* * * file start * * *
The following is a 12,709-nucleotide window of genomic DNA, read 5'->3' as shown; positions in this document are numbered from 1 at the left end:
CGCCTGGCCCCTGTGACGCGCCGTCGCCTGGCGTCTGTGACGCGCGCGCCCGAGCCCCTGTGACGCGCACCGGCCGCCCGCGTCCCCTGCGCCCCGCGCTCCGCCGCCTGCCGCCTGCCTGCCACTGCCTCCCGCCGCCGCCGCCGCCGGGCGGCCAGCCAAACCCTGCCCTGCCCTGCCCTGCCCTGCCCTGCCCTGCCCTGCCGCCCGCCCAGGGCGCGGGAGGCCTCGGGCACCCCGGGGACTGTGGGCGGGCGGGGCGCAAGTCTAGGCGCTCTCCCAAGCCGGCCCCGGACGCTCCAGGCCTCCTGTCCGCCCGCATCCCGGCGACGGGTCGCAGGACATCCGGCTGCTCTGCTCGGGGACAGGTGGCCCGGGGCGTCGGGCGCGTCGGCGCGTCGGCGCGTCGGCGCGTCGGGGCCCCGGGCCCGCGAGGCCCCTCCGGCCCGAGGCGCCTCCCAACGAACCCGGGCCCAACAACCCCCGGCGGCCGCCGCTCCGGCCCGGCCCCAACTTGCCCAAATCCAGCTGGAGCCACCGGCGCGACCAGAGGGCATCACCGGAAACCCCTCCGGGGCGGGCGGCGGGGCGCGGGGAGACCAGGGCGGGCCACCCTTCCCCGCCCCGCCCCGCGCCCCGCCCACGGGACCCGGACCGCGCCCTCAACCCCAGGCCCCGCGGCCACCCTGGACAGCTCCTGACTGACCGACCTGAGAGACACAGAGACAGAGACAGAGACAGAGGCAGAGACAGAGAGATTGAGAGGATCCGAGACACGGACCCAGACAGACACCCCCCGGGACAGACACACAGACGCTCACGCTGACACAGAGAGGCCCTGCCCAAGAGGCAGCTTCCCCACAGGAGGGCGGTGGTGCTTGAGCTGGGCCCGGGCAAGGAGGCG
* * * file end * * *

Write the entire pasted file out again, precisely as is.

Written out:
The following is a 12,709-nucleotide window of genomic DNA, read 5'->3' as shown; positions in this document are numbered from 1 at the left end:
CGCCTGGCCCCTGTGACGCGCCGTCGCCTGGCGTCTGTGACGCGCGCGCCCGAGCCCCTGTGACGCGCACCGGCCGCCCGCGTCCCCTGCGCCCCGCGCTCCGCCGCCTGCCGCCTGCCTGCCACTGCCTCCCGCCGCCGCCGCCGCCGGGCGGCCAGCCAAACCCTGCCCTGCCCTGCCCTGCCCTGCCCTGCCCTGCCCTGCCGCCCGCCCAGGGCGCGGGAGGCCTCGGGCACCCCGGGGACTGTGGGCGGGCGGGGCGCAAGTCTAGGCGCTCTCCCAAGCCGGCCCCGGACGCTCCAGGCCTCCTGTCCGCCCGCATCCCGGCGACGGGTCGCAGGACATCCGGCTGCTCTGCTCGGGGACAGGTGGCCCGGGGCGTCGGGCGCGTCGGCGCGTCGGCGCGTCGGCGCGTCGGGGCCCCGGGCCCGCGAGGCCCCTCCGGCCCGAGGCGCCTCCCAACGAACCCGGGCCCAACAACCCCCGGCGGCCGCCGCTCCGGCCCGGCCCCAACTTGCCCAAATCCAGCTGGAGCCACCGGCGCGACCAGAGGGCATCACCGGAAACCCCTCCGGGGCGGGCGGCGGGGCGCGGGGAGACCAGGGCGGGCCACCCTTCCCCGCCCCGCCCCGCGCCCCGCCCACGGGACCCGGACCGCGCCCTCAACCCCAGGCCCCGCGGCCACCCTGGACAGCTCCTGACTGACCGACCTGAGAGACACAGAGACAGAGACAGAGACAGAGGCAGAGACAGAGAGATTGAGAGGATCCGAGACACGGACCCAGACAGACACCCCCCGGGACAGACACACAGACGCTCACGCTGACACAGAGAGGCCCTGCCCAAGAGGCAGCTTCCCCACAGGAGGGCGGTGGTGCTTGAGCTGGGCCCGGGCAAGGAGGCG